Another priority for communities around the QMM Mandena site is water quality.  Independent expert studies undertaken since 2018 have confirmed lakes and waterways downstream of the mine are contaminated.

The studies, commissioned by the Andrew Lees Trust (ALT UK), found elevated levels of uranium and lead in the waters far in excess of WHO guidelines for safe drinking water. 15,000 people who live next to the Mandena site are largely drawing their drinking and domestic water from waters around the mine.


The company’s assertions that QMM’s waste water management is successfully tackling heavy metals from the mining ponds are only that, assertions. Rio Tinto has failed to produce any evidence to substantiate its claims. 

Health impacts from exposure to high levels of uranium and lead include damage to kidneys, bones, and the nervous system; impairment to formation and function of blood cells; increased blood pressure and reproductive problems. 

Jacquelin, from the civil society platform OSC Tolagnaro, said: “We are asking for potable water for the people living around the mines … If it is not too much to ask, we would like the same consideration for us in matters of health as QMM employees receive.”

Uranium levels are more than 50 times higher than WHO guidelines in some places (Swanson 2019). This was raised at the company’s AGM last year with an urgent demand for safe drinking water provision to affected communities. 

Demands made then and repeatedly since by ALT UK, PWYP and Friends of the Earth for Rio Tinto to provide safe drinking water have been rejected. 


Rio Tinto/QMM denies the impactsof the QMM mine on water quality, and is placing the burden for the provision of safe drinking water to communities on the cash strapped Malagasy government.

Eryck of PWYP Madagascar is asking Rio Tinto how it justifies its claims that QMM’s breach of an environmental protection zone had no impacts on waterways, especially when the company cites the state regulator, the National Office for Environment (ONE), to validate its assertions:

“It’s clear the ONE did not conduct any studies to establish the impact of QMM’s breach. Our national regulatory bodies do not have the capacity to measure QMM’s performance against realistic indicators.

"We need the independent studies. Local QMM consultation processes are not transparent and local people have no means to hold the company to account when they do not adhere to approved commitments”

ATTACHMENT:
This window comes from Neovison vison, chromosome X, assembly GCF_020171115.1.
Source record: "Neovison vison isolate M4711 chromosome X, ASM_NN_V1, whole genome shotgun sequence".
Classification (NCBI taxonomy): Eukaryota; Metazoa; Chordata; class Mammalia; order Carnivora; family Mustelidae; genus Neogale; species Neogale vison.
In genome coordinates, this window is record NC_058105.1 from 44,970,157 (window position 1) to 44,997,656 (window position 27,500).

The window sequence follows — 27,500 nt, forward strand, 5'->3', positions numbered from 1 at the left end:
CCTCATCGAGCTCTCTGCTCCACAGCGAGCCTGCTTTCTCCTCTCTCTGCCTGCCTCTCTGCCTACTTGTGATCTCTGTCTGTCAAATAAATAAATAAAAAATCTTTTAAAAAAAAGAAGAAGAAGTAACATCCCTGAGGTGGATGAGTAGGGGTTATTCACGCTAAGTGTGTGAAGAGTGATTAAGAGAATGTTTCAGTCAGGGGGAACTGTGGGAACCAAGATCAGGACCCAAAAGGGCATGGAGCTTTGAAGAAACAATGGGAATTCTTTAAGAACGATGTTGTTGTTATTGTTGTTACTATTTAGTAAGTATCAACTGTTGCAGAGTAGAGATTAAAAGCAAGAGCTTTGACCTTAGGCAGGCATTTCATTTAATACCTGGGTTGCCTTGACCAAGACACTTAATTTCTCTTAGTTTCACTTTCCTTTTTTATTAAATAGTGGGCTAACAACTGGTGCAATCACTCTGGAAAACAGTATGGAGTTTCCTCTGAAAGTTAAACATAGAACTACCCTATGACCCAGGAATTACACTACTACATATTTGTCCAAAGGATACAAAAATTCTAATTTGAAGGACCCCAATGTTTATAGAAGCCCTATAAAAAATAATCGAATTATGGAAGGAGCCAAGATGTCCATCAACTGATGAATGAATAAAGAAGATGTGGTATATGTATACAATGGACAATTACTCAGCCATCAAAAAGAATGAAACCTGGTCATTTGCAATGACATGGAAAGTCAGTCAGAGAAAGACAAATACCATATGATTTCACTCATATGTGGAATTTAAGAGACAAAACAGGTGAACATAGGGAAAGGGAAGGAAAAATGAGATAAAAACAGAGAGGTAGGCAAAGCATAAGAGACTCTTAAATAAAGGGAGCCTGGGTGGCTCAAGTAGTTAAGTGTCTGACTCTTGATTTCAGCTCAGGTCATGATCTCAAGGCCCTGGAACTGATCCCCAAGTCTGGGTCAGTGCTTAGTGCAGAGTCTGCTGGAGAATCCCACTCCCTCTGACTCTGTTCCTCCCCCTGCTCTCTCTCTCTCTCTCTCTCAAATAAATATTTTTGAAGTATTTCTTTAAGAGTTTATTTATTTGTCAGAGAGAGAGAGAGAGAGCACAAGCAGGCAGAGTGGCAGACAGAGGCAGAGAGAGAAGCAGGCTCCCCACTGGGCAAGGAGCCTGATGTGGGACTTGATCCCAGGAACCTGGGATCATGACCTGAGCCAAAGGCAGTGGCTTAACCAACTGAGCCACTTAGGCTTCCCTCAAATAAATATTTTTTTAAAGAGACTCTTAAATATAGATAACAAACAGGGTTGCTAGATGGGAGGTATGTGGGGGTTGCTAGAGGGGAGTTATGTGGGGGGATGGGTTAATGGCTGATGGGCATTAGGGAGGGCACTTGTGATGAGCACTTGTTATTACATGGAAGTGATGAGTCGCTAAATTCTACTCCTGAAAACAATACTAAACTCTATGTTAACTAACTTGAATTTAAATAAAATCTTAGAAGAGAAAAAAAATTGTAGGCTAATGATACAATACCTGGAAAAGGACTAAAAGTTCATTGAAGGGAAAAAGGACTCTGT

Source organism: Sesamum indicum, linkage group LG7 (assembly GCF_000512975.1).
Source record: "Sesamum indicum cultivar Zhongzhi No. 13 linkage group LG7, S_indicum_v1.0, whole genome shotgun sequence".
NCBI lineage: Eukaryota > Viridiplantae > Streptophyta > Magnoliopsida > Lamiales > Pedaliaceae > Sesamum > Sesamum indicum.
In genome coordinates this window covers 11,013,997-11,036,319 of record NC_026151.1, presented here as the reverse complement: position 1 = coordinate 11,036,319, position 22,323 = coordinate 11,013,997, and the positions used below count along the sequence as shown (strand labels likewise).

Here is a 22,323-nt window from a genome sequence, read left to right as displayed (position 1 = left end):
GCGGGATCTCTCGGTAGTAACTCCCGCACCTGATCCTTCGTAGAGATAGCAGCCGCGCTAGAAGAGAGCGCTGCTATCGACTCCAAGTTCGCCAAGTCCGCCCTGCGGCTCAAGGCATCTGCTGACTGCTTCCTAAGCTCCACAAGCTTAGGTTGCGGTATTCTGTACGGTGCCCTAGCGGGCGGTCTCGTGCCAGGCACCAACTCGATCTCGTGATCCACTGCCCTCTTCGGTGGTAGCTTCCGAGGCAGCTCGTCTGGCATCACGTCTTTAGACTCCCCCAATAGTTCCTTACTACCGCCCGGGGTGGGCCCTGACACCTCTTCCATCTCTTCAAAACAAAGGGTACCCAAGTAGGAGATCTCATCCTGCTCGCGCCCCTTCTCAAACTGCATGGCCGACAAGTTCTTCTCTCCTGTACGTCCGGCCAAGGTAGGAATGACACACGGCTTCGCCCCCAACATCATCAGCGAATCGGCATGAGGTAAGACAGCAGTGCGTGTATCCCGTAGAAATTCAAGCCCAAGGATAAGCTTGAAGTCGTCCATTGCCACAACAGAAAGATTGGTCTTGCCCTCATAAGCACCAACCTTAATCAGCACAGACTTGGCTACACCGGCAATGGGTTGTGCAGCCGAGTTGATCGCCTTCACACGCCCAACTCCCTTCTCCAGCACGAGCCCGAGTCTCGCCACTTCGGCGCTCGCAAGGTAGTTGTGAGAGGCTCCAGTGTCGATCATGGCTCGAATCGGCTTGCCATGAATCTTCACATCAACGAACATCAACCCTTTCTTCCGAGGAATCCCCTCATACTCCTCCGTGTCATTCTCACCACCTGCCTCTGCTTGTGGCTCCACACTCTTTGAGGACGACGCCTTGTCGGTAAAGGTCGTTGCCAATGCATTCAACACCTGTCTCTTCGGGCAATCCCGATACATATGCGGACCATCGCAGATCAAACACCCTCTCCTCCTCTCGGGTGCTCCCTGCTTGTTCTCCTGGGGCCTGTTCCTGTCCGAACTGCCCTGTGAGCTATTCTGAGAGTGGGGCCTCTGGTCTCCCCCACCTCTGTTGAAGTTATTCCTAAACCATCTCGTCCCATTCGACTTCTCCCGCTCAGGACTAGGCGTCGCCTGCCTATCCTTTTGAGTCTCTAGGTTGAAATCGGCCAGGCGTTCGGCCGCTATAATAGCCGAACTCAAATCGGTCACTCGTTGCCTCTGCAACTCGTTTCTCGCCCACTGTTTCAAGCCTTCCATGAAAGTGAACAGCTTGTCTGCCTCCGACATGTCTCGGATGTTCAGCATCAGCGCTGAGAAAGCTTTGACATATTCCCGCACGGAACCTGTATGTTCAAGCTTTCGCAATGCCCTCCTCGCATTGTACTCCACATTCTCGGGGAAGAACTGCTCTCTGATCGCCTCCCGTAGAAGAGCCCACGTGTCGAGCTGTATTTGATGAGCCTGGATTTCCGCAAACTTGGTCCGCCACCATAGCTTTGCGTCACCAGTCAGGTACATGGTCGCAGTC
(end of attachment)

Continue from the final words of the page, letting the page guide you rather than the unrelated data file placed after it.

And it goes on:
Meanwhile, local people continue to fish and draw drinking water from contaminated waters. Local people complain of increased illnesses since the QMM mine began, and in January 2020 a number of Malagasy civil society organisations wrote to the President of the Republic calling for a social and environmental audit of QMM.


The QMM mine was advanced on a promise to lever the Anosy region out of poverty. If so, then what price safe drinking water? What price for ensuring parents in Antsotso and Andrakaraka can feed their children and secure them a decent future? 

The cost of the losses and instability to villagers’ lives in Antsotso and Andrakaraka cannot be easily quantified since, as well as the loss of food security and livelihoods, it includes also their pride, autonomy, rights, spiritual wellbeing and hopes for the future. 

What price should be placed on these? What is the real cost of Rio Tinto’s dividend? While reflecting on this, Rio Tinto shareholders may do well to consider the company’s legacy in other fragile settings, and the cost of legal and reputational risks if it leaves the problems in Anosy unaddressed. 

In Madagascar, the famine in Antsotso, the loss of livelihoods at Andrakaraka, and the contamination of waterways around Mandena outweigh Rio Tinto’s claims that its QMM mine is providing a global model for “green” and “sustainable mining”.

This Author 

Yvonne Orengo is director  of the The Andrew Lees Trust and has jointly worked with Publish What You Pay (UK and Madagascar) as well as Friends of the Earth (UK) to maintain pressure on Rio Tinto to urgently provide safe drinking water to affected communities, manage waste waters, improve transparency and communicate openly with local communities.

For more information on what you can do, see here. You can also join the online week of action from 2-9 April, with London Mining Network.

Image: Re:Common